Following through is one of the hardest parenting skills there is, but probably one of the most valuable.

When we commit to following through, it speaks volumes to our children, just like it does when we don’t follow through.  It’s not always fun for everyone and it was too bad we had to leave the library, however I’m hoping and praying that it was a lesson learned. I’m trusting the Lord that it was.

Enduring right along with you,

 

Amanda

P.S.  Here’s a picture of my big emotions kid after the whole ordeal.

reece

 

My 2017: Renewal

I’m not a big fan of making New Year’s resolutions.  I’ve made them in the past, only to be disappointed when I didn’t keep them or frustrated at myself for not doing what I resolved to do.  Sure I want to go to the gym more, cook healthy meals more often, fuss at my kids less, blog more, read more, etc. I found that making a list of these things only left me feeling more empty and let down when I couldn’t keep up.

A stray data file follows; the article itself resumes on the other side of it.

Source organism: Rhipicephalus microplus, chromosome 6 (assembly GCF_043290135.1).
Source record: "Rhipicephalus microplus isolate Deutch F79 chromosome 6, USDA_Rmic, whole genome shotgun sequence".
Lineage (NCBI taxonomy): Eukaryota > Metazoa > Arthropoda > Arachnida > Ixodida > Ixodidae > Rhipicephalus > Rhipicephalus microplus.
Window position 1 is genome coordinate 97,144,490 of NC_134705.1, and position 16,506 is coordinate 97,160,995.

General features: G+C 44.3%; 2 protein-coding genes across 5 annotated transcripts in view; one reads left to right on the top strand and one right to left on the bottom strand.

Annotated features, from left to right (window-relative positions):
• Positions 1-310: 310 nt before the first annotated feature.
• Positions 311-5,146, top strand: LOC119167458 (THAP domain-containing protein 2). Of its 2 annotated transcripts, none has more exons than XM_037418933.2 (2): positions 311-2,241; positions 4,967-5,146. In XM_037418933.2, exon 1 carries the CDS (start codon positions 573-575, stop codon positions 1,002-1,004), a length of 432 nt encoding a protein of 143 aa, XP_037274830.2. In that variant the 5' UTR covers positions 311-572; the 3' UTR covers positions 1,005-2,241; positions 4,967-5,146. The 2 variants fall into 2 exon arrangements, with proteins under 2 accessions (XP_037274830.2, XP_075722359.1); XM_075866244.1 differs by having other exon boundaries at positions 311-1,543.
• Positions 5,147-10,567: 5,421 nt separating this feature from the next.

A few years ago a family I really admire told me about something they do the first of every new year.  Each member of their family chooses a word for the year.  A word that describes what they pray the year will bring and a reminder of their hope for that new year.  I really, really liked this idea. It seemed doable and easy. So two years ago I started doing the same.  I was really surprised at how often I thought of my word.  It would come to mind regularly, or I’d see my word in random places, reminding me of my prayers and hopes for that year.  I think most importantly being reminded of my word reminded me to pray.